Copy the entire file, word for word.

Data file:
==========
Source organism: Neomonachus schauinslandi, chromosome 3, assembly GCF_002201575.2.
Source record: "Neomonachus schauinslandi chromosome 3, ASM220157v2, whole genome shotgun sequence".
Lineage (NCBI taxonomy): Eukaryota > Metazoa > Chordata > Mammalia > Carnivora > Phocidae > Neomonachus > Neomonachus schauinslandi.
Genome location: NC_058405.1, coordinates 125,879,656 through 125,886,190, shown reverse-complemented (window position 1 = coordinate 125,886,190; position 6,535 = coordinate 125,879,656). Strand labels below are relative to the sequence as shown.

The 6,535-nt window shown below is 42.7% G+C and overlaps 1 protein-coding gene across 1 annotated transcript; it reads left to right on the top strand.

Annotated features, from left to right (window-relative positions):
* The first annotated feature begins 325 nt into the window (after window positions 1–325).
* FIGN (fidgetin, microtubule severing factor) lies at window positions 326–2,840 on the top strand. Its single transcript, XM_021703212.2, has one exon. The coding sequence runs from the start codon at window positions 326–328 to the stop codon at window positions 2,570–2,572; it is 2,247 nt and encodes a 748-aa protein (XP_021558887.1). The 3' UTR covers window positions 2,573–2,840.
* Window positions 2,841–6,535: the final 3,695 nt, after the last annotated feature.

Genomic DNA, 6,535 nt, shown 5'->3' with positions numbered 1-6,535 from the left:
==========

Source organism: Neomonachus schauinslandi, chromosome 3, assembly GCF_002201575.2.
Source record: "Neomonachus schauinslandi chromosome 3, ASM220157v2, whole genome shotgun sequence".
Lineage (NCBI taxonomy): Eukaryota > Metazoa > Chordata > Mammalia > Carnivora > Phocidae > Neomonachus > Neomonachus schauinslandi.
Genome location: NC_058405.1, coordinates 125,879,656 through 125,886,190, shown reverse-complemented (window position 1 = coordinate 125,886,190; position 6,535 = coordinate 125,879,656). Strand labels below are relative to the sequence as shown.

The 6,535-nt window shown below is 42.7% G+C and overlaps 1 protein-coding gene across 1 annotated transcript; it reads left to right on the top strand.

Annotated features, from left to right (window-relative positions):
* The first annotated feature begins 325 nt into the window (after window positions 1–325).
* FIGN (fidgetin, microtubule severing factor) lies at window positions 326–2,840 on the top strand. Its single transcript, XM_021703212.2, has one exon. The coding sequence runs from the start codon at window positions 326–328 to the stop codon at window positions 2,570–2,572; it is 2,247 nt and encodes a 748-aa protein (XP_021558887.1). The 3' UTR covers window positions 2,573–2,840.
* Window positions 2,841–6,535: the final 3,695 nt, after the last annotated feature.

Genomic DNA, 6,535 nt, shown 5'->3' with positions numbered 1-6,535 from the left: